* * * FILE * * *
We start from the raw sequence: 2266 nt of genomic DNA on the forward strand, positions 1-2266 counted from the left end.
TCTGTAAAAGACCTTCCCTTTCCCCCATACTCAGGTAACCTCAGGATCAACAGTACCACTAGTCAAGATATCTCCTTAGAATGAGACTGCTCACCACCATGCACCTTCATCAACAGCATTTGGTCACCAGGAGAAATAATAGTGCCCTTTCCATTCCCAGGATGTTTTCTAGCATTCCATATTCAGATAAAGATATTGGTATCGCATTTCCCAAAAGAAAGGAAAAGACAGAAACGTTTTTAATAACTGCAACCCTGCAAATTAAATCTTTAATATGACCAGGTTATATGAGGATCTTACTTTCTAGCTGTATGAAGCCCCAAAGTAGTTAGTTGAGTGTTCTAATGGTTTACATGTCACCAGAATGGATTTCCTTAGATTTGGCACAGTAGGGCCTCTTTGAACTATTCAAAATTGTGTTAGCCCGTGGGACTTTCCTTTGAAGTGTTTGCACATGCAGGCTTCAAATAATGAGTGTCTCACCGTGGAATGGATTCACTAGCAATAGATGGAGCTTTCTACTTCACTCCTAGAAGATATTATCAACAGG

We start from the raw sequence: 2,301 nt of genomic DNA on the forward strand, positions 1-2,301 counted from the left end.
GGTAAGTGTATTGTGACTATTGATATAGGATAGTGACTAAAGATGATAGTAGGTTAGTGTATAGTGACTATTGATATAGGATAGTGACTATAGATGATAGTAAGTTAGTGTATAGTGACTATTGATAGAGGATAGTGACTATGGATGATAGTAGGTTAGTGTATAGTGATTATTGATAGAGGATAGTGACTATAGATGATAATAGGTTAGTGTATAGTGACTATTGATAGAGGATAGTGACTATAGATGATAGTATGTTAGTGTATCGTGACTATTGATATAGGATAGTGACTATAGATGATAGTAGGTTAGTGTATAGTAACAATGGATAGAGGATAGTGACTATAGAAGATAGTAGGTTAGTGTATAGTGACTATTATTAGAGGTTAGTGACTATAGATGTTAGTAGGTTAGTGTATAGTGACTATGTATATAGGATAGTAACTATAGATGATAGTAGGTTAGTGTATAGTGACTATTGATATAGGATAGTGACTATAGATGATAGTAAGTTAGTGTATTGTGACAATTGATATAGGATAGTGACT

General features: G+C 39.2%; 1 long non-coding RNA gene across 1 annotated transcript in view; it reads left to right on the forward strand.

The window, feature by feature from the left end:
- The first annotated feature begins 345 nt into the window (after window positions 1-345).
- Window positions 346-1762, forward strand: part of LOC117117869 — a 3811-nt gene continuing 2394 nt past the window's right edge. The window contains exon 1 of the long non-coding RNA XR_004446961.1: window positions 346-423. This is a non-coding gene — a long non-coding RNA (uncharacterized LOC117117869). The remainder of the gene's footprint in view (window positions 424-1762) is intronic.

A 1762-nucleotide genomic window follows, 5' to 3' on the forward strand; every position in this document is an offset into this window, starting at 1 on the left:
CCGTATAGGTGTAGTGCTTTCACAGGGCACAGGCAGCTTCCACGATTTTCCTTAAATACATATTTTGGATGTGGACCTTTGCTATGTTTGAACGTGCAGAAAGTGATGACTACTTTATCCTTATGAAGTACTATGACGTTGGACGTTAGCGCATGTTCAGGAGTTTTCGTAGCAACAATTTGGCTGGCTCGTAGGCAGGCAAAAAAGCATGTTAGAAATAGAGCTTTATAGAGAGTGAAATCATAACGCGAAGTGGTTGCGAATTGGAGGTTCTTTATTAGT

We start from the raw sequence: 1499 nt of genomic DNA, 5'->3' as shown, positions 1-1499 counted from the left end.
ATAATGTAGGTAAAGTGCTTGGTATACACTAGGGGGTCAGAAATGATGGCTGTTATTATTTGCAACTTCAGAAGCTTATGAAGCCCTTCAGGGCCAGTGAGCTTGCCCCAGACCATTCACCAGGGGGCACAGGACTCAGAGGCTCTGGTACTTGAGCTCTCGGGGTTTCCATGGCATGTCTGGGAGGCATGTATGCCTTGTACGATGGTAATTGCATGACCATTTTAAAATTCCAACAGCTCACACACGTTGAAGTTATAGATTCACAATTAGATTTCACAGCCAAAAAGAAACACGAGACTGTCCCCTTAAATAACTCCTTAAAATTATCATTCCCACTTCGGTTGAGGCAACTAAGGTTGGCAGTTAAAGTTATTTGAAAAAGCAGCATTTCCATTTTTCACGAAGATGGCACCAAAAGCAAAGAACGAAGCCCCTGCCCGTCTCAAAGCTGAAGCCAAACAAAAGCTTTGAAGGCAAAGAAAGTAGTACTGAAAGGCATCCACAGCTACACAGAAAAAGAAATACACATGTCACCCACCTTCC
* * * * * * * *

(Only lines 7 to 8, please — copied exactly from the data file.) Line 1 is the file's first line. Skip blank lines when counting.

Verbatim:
- The first annotated feature begins 345 nt into the window (after window positions 1-345).
- Window positions 346-1762, forward strand: part of LOC117117869 — a 3811-nt gene continuing 2394 nt past the window's right edge. The window contains exon 1 of the long non-coding RNA XR_004446961.1: window positions 346-423. This is a non-coding gene — a long non-coding RNA (uncharacterized LOC117117869). The remainder of the gene's footprint in view (window positions 424-1762) is intronic.